Car Accident Fault Basics: Who Is at Fault in a Car Accident?

June 1, 2016
Car Accident

In a car accident, everyone’s first instinct is to point fingers and immediately say the other person was at fault. It’s in these moments that everyone becomes an expert in the field of traffic law. In reality, traffic laws are complex and many variables come into play when determining the at-fault party in each state. Continue reading to dive deeper into who may be at fault for an accident.

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Sometimes there is a bit of confusion as to what constitutes an at-fault accident and what does not. Drivers involved in collisions must understand the importance of fault and not immediately accepting fault in any accident, as the ramifications for the at-fault driver can be considerable. Being the at-fault party makes you solely responsible for all damages done in the accident, including injuries to people. The financial burden then falls onto your insurance company, possibly leading to increased premiums or being dropping from the policy altogether.

What "At Fault" Means
It should come as no surprise that "at fault" literally means the person who caused the accident. Each state has its own specific definition of this, but basically a person who is considered the catalyst for the accident is most likely to be considered "at fault.”

There are other classifications of accidents, such as "no fault" and "partial fault.” The definitions of these terms also vary greatly from state to state. Often times it can be impossible to ascertain who is at fault, and liability will be assessed to both drivers. In most cases, the person considered at fault will be the one who has performed an illegal, reckless, careless, or irresponsible action while driving their vehicle, thus causing other vehicles to react to their actions, resulting in an accident.

What are the Ramifications of "At Fault?”
Drivers who are considered at fault will often experience increased insurance premiums, especially if there was considerable damage to other vehicles and property. In addition, some insurance providers will drop drivers if they have too many at-fault accidents. Furthermore, negligent drivers may be forced to pay for medical expenses, adding even more cost to their insurance companies. This can be particularly devastating if several cars and multiple people are involved.

Insurance rates are not the only ramification for being at fault for an auto accident. Some states will actually assign points to your license for every at-fault accident, which can eventually result in a suspension or a forced retesting.

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As you can see, there are many factors that determine who is at fault for an automobile accident. Because of the wide-ranging damage that can occur, insurance companies always tell drivers never to admit fault at the scene of an accident. By doing so, you can potentially sabotage your entire case, costing your insurance provider thousands of dollars. Yet that is the not the only reason to not admit fault during a car crash. In some cases, outside factors that you hadn't considered or remembered may have played an important role in the accident. By admitting fault before knowing all of the facts, such as those provided by eyewitnesses, can severely damage your case.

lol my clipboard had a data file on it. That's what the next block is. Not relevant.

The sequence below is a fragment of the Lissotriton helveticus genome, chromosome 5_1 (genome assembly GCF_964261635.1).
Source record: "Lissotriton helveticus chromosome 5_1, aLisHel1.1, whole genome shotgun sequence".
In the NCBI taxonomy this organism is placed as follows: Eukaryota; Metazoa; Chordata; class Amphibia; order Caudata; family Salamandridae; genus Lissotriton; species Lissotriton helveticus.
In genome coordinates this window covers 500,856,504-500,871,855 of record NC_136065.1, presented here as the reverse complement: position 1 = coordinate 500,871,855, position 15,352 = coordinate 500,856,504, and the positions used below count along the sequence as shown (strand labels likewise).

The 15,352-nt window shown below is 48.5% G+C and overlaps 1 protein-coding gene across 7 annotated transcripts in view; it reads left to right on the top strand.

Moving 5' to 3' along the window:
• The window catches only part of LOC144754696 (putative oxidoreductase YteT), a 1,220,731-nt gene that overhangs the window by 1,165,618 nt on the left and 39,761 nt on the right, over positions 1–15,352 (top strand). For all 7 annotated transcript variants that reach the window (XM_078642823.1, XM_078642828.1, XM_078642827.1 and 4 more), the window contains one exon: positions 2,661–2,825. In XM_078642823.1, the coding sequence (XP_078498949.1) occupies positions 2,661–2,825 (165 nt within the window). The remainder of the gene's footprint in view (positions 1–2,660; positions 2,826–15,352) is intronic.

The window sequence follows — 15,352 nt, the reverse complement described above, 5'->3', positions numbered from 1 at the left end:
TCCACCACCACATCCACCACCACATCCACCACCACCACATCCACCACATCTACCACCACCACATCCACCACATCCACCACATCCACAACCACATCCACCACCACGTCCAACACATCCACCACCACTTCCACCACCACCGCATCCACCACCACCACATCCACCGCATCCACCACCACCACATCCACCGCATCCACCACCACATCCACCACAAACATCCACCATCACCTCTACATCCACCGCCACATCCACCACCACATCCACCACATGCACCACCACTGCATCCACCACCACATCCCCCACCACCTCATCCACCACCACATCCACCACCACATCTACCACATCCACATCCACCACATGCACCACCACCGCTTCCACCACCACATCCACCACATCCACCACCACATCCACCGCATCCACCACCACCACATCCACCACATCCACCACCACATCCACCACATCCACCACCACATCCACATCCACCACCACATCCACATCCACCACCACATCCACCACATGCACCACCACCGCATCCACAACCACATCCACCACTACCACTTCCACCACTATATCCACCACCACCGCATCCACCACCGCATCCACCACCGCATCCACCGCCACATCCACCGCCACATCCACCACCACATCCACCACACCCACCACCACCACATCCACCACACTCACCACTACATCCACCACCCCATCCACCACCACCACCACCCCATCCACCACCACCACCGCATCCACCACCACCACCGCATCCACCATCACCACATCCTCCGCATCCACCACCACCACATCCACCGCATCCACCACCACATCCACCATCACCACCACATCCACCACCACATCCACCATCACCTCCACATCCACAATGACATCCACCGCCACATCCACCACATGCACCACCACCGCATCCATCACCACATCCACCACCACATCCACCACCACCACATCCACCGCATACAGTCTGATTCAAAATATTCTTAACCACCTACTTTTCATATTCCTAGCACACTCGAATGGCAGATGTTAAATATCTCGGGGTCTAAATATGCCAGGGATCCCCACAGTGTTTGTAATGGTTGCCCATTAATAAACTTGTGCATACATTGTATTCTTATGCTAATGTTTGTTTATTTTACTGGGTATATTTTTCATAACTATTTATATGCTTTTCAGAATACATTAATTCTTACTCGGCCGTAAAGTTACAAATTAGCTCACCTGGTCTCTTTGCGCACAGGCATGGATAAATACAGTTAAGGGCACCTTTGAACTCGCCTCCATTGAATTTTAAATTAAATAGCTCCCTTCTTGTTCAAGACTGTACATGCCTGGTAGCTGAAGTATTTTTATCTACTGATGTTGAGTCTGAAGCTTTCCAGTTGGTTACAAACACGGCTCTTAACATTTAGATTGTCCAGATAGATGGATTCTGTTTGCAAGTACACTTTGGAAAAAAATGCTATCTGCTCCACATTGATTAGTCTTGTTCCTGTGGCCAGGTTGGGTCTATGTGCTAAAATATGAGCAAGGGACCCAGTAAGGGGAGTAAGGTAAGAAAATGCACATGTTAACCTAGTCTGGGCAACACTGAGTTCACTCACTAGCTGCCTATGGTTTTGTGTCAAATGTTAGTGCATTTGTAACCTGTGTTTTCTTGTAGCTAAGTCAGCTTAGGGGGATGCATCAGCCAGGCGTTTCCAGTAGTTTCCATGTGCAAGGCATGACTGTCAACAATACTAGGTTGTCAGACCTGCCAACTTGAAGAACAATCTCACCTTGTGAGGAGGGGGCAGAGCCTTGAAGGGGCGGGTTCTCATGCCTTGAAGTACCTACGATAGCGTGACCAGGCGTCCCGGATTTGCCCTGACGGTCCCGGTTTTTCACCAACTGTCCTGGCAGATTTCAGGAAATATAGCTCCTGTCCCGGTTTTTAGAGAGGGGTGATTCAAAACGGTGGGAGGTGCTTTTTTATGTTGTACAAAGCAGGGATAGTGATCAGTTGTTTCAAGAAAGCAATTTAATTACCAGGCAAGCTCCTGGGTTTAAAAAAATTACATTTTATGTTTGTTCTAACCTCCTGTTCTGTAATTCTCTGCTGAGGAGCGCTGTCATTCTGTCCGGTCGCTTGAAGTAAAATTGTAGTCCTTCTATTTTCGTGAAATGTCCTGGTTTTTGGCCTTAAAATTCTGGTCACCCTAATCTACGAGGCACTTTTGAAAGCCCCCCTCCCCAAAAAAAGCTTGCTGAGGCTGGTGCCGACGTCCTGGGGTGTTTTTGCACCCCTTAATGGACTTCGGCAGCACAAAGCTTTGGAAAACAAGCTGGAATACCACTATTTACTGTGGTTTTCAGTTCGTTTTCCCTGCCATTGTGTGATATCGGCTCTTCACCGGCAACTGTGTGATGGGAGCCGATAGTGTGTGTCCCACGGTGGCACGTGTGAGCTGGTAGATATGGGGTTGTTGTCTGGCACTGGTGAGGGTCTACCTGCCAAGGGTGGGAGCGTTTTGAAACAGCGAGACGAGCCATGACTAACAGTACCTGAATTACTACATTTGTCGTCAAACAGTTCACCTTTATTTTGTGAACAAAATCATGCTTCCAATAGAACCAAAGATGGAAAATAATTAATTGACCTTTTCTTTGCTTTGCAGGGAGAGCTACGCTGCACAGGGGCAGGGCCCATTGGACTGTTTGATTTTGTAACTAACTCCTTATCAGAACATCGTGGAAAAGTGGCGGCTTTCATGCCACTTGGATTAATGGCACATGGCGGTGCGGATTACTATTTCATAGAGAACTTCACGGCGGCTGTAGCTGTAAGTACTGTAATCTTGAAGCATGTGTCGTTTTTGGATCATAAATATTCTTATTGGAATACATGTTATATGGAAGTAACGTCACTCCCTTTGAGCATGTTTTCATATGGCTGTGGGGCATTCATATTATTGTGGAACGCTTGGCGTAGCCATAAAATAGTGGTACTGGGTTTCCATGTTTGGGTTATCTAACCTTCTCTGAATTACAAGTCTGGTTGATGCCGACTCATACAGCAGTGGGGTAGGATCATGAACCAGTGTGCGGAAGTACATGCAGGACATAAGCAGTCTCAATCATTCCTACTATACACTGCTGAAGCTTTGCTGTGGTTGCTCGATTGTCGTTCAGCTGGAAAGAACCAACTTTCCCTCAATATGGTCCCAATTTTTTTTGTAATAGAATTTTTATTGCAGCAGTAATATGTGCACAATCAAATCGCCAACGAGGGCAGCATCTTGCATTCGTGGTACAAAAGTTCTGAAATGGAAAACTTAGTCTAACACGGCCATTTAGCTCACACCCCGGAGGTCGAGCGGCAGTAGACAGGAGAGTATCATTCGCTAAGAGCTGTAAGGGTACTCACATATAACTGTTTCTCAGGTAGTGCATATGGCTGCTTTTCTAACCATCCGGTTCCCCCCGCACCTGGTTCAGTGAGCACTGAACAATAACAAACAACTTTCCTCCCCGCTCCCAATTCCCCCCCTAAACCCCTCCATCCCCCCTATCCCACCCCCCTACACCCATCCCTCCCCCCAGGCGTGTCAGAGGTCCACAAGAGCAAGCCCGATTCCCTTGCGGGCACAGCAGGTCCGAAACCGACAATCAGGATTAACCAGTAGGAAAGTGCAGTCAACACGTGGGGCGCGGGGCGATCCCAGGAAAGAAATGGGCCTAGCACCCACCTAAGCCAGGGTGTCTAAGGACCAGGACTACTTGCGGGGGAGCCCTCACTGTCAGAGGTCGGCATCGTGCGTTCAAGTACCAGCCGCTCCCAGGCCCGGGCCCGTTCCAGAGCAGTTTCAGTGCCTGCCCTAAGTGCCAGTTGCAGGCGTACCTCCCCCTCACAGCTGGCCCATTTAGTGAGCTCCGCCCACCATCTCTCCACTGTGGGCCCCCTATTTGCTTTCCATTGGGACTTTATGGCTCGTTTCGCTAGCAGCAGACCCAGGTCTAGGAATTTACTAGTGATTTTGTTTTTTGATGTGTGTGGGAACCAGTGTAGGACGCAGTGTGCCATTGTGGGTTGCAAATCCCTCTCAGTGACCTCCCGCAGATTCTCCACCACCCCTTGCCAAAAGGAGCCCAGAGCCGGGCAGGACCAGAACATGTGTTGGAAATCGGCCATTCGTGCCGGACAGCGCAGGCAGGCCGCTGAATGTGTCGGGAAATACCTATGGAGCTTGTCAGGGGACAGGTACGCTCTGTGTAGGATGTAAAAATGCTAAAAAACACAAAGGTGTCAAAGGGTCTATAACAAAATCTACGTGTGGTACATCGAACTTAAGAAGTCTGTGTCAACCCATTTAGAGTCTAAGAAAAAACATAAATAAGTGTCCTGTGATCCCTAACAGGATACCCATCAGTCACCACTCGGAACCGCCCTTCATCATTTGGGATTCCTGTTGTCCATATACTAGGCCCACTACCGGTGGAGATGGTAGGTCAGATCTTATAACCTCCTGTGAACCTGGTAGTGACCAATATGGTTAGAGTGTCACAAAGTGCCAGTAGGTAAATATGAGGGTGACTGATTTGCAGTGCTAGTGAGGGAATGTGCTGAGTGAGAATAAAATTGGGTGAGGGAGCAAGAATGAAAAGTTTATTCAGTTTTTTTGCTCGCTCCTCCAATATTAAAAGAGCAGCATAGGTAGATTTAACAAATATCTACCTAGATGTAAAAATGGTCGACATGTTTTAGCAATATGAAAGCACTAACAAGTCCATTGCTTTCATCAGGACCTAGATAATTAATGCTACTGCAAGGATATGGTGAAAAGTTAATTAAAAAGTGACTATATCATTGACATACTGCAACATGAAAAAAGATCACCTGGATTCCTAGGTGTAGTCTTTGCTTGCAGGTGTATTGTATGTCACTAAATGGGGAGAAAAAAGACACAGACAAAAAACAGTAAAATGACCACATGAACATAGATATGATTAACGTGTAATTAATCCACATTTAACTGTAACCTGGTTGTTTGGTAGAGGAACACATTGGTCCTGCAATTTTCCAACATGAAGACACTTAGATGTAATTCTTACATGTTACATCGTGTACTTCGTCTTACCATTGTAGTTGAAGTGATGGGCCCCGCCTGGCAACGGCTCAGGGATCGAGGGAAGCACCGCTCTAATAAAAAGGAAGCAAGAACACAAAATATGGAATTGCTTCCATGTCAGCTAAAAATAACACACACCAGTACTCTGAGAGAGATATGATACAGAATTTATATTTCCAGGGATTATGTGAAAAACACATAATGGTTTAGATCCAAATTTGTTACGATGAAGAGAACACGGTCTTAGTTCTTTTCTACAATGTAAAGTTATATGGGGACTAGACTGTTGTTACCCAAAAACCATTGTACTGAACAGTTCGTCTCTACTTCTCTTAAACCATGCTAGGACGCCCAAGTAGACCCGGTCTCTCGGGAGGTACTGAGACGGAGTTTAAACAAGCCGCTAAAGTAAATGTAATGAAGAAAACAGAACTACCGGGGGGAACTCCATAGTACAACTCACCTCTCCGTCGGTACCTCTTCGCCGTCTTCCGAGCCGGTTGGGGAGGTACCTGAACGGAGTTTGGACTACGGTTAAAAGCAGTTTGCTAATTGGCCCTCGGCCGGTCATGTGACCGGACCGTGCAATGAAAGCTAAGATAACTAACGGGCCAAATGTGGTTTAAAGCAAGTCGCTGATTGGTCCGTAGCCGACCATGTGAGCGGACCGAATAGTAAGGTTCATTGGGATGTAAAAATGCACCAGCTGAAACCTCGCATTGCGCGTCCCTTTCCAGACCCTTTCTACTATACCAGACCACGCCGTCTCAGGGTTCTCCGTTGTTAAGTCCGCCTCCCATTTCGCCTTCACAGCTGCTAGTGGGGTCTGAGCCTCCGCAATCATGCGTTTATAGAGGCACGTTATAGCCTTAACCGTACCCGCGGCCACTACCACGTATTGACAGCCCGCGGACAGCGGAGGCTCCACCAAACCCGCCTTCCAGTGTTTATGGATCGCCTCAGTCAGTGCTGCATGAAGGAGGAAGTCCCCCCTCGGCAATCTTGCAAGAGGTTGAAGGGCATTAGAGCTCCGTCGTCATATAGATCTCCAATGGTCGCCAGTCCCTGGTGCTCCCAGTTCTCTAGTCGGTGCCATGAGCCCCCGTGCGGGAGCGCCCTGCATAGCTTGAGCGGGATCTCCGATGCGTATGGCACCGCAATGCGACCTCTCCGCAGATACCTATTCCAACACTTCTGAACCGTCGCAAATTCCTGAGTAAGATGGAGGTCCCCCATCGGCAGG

How to Determine Car Accident Fault
Understanding fault centers on understanding what each driver was supposed to be doing in that situation. The driver who did not act appropriately is often at fault. While this works for accidents where someone is clearly at fault (a missed stop sign, pulling into someone on the road, etc), this is not the best way to understand who is at fault in more complex incidents.

  • Evaluate avoidance. Part of understanding who’s at fault for an accident is understanding the accident itself. Did the person make an attempt to avoid the accident? If they did not try to avoid the accident, even if they are not at fault, this could shift some of the fault to the other driver, depending on the specific situation.
  • Talk to the police. If the authorities are involved, speaking to them after they have taken the accident report can help you to understand and determine fault. The police are often asked to find the party at fault when the accident requires a ticket, which can help to clear up any possible confusion.

Determining fault after a car accident is very important and can greatly impact the amount you have to pay to repair your vehicle. Taking the situation seriously and understanding that it is not your place to determine fault can help save you money and aggravation.